Bisphosphonates are wildly used in breast cancer patients with bone metastasis and generally administrated every 4 weeks to lessen the risk of subsequent skeletal-related events. Bisphosphonates administration every 12 weeks is also recommended in some guidelines. Recent clinical trials suggested that bisphosphonate treatment with reduced frequency (every 12 weeks) to be non-inferior to standard therapy. The object of this analysis was to contrast the efficacy and safety of these two treatment strategies.
We systematically retrieved databases such as MEDLINE, PubMed, Embase, and Cochrane library from 1947 to present for clinical trials comparing the efficacy between standard (every 4 weeks) and de-escalation (every 12 weeks) treatment of bisphosphates.
We identified 4 articles with available data from 4 randomized clinical trials (n = 1721). Administration of bisphosphate every 12 weeks was non-inferior to administration every 4 weeks. There existed no significant difference in on-study skeletal-related events, renal dysfunction, and osteonecrosis of jaw. In the exploratory study, patients who received intravenous bisphosphates before enrollment experienced less on-study skeletal-related events and significant difference was observed between groups.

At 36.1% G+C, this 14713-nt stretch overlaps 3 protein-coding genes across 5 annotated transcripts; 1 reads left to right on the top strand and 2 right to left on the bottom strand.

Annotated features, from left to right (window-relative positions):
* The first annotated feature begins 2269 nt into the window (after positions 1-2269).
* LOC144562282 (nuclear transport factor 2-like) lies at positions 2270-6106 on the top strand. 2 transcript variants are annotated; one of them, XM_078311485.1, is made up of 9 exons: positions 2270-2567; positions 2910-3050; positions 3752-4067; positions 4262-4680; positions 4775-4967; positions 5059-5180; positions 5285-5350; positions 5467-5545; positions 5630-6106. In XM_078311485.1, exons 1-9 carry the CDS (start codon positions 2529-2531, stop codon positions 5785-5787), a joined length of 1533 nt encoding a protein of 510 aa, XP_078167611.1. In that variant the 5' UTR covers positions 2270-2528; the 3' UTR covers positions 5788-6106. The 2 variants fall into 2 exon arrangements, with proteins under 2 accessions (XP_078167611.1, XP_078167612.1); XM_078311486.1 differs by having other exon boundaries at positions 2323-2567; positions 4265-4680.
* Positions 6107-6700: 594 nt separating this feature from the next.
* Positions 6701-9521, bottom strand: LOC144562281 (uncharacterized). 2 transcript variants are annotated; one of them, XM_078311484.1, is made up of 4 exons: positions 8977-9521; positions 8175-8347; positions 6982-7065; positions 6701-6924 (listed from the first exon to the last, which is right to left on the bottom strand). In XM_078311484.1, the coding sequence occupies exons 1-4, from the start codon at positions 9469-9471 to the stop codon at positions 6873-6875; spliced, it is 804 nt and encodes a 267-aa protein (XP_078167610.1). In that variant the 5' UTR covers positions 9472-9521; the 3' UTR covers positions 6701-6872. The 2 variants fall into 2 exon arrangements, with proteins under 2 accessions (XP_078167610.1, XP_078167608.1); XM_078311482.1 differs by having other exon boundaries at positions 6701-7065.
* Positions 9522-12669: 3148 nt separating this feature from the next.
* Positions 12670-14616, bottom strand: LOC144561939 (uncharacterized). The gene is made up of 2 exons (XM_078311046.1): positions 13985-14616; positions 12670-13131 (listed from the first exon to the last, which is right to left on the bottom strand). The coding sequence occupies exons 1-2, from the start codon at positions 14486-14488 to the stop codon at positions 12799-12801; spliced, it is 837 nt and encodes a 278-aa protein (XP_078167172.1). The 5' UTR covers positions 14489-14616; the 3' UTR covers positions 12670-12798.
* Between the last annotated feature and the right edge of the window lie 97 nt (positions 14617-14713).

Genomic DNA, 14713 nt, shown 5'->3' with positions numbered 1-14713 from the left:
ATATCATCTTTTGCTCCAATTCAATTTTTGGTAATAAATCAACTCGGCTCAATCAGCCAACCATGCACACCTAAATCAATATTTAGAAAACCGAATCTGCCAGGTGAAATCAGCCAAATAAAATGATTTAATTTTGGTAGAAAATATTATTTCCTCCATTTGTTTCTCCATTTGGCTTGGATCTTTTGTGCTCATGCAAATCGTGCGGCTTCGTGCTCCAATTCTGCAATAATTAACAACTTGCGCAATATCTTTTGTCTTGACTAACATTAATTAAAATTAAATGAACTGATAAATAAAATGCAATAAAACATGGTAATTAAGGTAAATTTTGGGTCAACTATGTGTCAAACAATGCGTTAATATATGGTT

This analysis suggested that de-escalation treatment with bisphosphates may be superior to standard treatment in terms of efficacy, safety, and economic costs. But it would be better that all the patients receive bisphosphates every 4 weeks for several months before de-escalation.
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This work was supported by grants from the National Natural Science Foundation of China (No. 81770875, 81572639), the Science and Technology Department of Sichuan Province (2018SZ0142), the Sichuan University (No. 2018SCUH0093), and the National Clinical Research Center for Geriatrics of West China Hospital (No. Z2018B05), 1.3.5 project for disciplines of excellence, West China Hospital, Sichuan University (ZYGD18022).
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Yang, M., Yu, X. Management of bone metastasis with intravenous bisphosphonates in breast cancer: a systematic review and meta-analysis of dosing frequency. Support Care Cancer (2020). https://doi.org/10.1007/s00520-020-05355-7
- Breast cancer
- Bone metastasis
- De-escalation treatment
- Skeletal related events